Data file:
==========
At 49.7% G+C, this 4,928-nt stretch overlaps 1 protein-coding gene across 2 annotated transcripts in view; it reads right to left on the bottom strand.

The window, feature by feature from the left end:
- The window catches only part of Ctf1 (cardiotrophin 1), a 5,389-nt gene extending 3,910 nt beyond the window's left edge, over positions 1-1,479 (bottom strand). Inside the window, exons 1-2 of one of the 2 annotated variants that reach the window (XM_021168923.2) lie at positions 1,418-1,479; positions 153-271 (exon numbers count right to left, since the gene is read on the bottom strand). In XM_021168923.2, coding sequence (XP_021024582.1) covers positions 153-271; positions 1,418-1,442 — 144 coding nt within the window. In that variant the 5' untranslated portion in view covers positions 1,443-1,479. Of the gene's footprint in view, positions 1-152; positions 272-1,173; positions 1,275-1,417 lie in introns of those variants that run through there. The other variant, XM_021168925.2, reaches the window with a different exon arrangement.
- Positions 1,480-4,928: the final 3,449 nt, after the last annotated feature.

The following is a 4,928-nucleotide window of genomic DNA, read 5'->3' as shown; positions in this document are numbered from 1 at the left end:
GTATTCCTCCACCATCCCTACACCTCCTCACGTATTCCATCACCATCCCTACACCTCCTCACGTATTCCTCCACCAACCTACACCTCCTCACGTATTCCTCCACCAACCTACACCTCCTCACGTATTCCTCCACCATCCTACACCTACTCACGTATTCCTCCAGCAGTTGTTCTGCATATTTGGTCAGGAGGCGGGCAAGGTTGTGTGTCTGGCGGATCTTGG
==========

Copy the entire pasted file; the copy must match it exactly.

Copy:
At 49.7% G+C, this 4,928-nt stretch overlaps 1 protein-coding gene across 2 annotated transcripts in view; it reads right to left on the bottom strand.

The window, feature by feature from the left end:
- The window catches only part of Ctf1 (cardiotrophin 1), a 5,389-nt gene extending 3,910 nt beyond the window's left edge, over positions 1-1,479 (bottom strand). Inside the window, exons 1-2 of one of the 2 annotated variants that reach the window (XM_021168923.2) lie at positions 1,418-1,479; positions 153-271 (exon numbers count right to left, since the gene is read on the bottom strand). In XM_021168923.2, coding sequence (XP_021024582.1) covers positions 153-271; positions 1,418-1,442 — 144 coding nt within the window. In that variant the 5' untranslated portion in view covers positions 1,443-1,479. Of the gene's footprint in view, positions 1-152; positions 272-1,173; positions 1,275-1,417 lie in introns of those variants that run through there. The other variant, XM_021168925.2, reaches the window with a different exon arrangement.
- Positions 1,480-4,928: the final 3,449 nt, after the last annotated feature.

The following is a 4,928-nucleotide window of genomic DNA, read 5'->3' as shown; positions in this document are numbered from 1 at the left end:
GTATTCCTCCACCATCCCTACACCTCCTCACGTATTCCATCACCATCCCTACACCTCCTCACGTATTCCTCCACCAACCTACACCTCCTCACGTATTCCTCCACCAACCTACACCTCCTCACGTATTCCTCCACCATCCTACACCTACTCACGTATTCCTCCAGCAGTTGTTCTGCATATTTGGTCAGGAGGCGGGCAAGGTTGTGTGTCTGGCGGATCTTGG